Meanwhile, in Carmichael’s monologue, one of his closest friends tells him that he felt “cheated” about having a gay best friend — because despite CK’s best efforts, the world he tried to reframe still threatens the most vulnerable people in it. Carmichael’s reckoning with his strangeness – his family’s mixed reactions, the distance he feels from his mother, his internalized homophobia and fear, and the idea that secrecy and shame can become generational trauma – makes that abundantly clear.
While both men are angry, stinging with private betrayal, Carmichael doesn’t express his discomfort in the same way. Maybe it’s because much of this is new and raw, but maybe it’s also because externalized anger is more expensive and risky for black gay men in America than it is for the average disgruntled white man.
In other words, Carmichael’s comedic honesty stems from the kind of desperate need for freedom and self-expression that CK’s revamped comedy now seems to denigrate. Having lost favor from his native audience, but still amassed a tremendous amount of patronage, wealth and power, CK chose to rewrite the world that denied him rather than rewrite itself. If he had truly kept his promise to “step back and take the time to listen,” it’s hard to imagine him resurfacing with a worldview so cynical. But a by-product of his feeble analysis is that it makes a really sincere inner reckoning like Carmichael’s seem much more profound by comparison.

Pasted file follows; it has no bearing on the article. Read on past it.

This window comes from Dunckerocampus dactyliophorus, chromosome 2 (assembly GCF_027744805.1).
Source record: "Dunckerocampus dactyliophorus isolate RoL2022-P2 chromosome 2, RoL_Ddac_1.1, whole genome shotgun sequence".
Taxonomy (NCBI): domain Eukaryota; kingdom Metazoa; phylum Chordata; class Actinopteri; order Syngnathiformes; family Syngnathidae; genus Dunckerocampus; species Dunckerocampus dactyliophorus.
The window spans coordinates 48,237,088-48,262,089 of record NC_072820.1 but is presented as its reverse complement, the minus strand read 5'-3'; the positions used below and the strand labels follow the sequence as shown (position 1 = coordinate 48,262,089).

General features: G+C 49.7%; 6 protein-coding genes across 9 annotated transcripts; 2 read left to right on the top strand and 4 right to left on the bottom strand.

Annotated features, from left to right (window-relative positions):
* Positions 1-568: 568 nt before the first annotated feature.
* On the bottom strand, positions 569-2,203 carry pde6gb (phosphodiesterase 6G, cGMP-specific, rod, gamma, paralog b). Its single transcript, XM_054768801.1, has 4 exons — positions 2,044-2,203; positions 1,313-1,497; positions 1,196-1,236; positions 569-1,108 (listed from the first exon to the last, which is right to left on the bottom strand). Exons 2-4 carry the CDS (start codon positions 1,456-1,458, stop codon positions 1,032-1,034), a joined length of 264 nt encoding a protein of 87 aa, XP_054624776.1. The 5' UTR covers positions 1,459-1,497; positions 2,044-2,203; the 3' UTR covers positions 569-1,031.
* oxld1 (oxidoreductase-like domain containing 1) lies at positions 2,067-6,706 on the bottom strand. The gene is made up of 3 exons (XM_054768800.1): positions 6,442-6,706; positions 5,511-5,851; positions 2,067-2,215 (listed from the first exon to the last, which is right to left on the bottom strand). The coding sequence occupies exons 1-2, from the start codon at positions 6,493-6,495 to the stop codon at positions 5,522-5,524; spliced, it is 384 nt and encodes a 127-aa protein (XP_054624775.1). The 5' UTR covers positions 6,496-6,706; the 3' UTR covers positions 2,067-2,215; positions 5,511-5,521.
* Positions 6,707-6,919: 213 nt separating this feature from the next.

CK’s Grammy win – not just on the face of it, but for this particular, aggrieved album – underscores the entertainment industry’s reluctance to internalize many of Me Too’s lessons. CK’s moment of “authenticity,” when he finally talks about his behavior towards the end of his special, remains disturbingly superficial, mistaking his behavior as an unfortunate miscommunication over a strange sexual kink.